Arrival at the Camp

 

We arrived at the camp, travelling in army trucks, from a transit camp near Cirencester called Daglingworth. I vividly remember the consternation and gasps of horror among all the adults on the trucks at the sight of the high barbed wire fence that surrounded the camp and the tall watch towers. To them it looked like a concentration camp. To us children it was a new adventure and I promptly climbed up one of the towers and then, naturally, could not get down. I remember being  sternly reprimanded. Soon after our arrival the barbed wire fence and the towers were taken down.

 

The centre of the camp with the laundry and admin blocks to the left. In the middle is the "Ewidencja" block which was a large hall with two entrances at the front and back of the building. It had 2 or 3 little rooms at each end which were used as a doctors surgery as well as for occasional meetings.  Once a week mobile shops spread their goods for sale.  It was never locked and it was used by the youth as a central gathering  area.

Empty nissen huts awaiting  families to make them into their homes.

Behind the tree you can see a brick ablution block.

 

On arrival at the camp we were all registered and given ID cards. My family of three was allocated  half a 'Beczka' a nissen hut, number 42. I remember being led to our new accommodation along a paved foot path with grass ether side tall enough to play hide and seek in. As all displaced persons (DP-s) came with only the clothes on their  backs and a small suitcase carrying all their worldly goods, everything had to be provided. The huts were furnished with beds, mattresses, chest of drawers, (one of which I still posses) folding chairs and a table, some basic cutlery and bedding. The sleeping area was divided from the living area by a curtain, so there was little privacy. It was some time later as I was growing up that we moved into a whole nissen hut  number 43. The brick wall dividing the hut in the middle had a communicating door so now we had two rooms, a door and 2 windows at each end of the hut. This remained my home until I married in 1963.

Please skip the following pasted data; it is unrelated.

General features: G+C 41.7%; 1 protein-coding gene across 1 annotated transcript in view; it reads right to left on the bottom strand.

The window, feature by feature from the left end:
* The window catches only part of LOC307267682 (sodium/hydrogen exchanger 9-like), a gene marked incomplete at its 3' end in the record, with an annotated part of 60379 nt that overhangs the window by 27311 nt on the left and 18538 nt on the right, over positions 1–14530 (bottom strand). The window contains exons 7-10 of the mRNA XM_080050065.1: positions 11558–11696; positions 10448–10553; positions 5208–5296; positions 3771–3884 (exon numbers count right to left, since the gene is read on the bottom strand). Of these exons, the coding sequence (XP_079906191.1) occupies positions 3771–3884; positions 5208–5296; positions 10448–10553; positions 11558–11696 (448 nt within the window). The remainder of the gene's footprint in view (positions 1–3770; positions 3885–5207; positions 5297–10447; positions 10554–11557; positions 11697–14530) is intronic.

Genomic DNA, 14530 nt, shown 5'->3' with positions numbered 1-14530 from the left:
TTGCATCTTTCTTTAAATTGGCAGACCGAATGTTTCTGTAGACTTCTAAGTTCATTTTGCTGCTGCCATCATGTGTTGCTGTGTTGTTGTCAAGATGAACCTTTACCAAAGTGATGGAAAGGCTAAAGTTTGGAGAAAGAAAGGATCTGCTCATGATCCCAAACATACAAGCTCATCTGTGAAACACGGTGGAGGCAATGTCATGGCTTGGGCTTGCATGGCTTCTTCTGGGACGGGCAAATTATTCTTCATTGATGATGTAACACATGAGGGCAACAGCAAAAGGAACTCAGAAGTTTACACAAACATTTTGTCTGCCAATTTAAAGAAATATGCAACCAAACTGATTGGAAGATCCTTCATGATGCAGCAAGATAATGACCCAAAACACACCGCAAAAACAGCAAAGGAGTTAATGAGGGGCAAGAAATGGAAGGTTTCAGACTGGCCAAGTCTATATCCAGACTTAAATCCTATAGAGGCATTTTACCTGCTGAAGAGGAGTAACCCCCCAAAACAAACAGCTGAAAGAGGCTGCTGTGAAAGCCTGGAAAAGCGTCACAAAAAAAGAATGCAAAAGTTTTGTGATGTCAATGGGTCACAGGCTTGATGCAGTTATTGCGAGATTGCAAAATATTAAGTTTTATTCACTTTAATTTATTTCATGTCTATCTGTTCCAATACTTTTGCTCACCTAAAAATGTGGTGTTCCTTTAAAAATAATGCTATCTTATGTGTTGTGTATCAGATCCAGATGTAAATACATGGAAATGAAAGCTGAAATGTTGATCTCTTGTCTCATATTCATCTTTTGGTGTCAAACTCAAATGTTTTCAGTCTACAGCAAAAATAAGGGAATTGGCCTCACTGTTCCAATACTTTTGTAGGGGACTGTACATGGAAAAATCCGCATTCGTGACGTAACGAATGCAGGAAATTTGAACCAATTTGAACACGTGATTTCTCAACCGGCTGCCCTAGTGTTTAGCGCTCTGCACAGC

A watch tower.

 
 

In the centre of the camp was a large cookhouse and communal mess room which, to begin with, catered  for everybody in the camp providing  breakfast, lunch, tea and supper. In time as more facilities were provided in the huts like cast iron ranges, pots and pans, many families opted out of communal feeding. They were given their ration books and catered for themselves. We called it to be “na raszynie"

 

Left: This was our home for over 15 years. Note the curved wall of the Nissen hut. Siting from the left Teresa Duszyńska (now Derc), Karol Kubica, Headmaster of the Polish Junior School in the camp, my mother and father Anna and Witold Hartman 1953

 

Right: A walk in the camp with my parents along a slab foot path, the grass was now cut regularly The building in the background became our local shop1950

 

Over the next two years more families arrived at the camp. Many had travelled half way around the world, being pushed from pillar to post. From camps in Siberia, through the Middle East to Africa and India finally arriving in England in the late 40's and early 50's. My future husband and his family, all together 1014 D.Ps, arrived in  Hull on the 2/9/1950 having left Mombasa on the "Dundalk Bay" on the 12th August.  After processing at Priory Road reception centre they were dispersed to various camps throughout the UK. 

 

The Dundalk Bay

On board the Dundalk Bay, visible in the photo is the framework on which the crew spread canvas sheets to provide shade in the tropics.

 

141 went to Northwick Park, the rest to other camps and private housing.

191  to Springhill  92    to Lowther Park
124  to Haydon Park  30    to Marsworth
  73  to Husbands Bosworth  86    to Dumfieled Lane
   95  to East Moor  58    to Wheaton Aston
  97  to Keevil  27    to private accommodation

As more people arrived at the camp all the individual huts were quickly occupied and new families had to be housed in the wards of the brick barracks. As three or four families had to share a ward, which at the time had not yet been converted into individual rooms, blankets were hung from the metal rafters as screens so that people could get a little  privacy.

                         
Unlike today's asylum seekers, people then were grateful  just to have a bit of stability and a roof over their heads, albeit in corrugated asbestos nissen huts or "rooms" divided with blankets.
 

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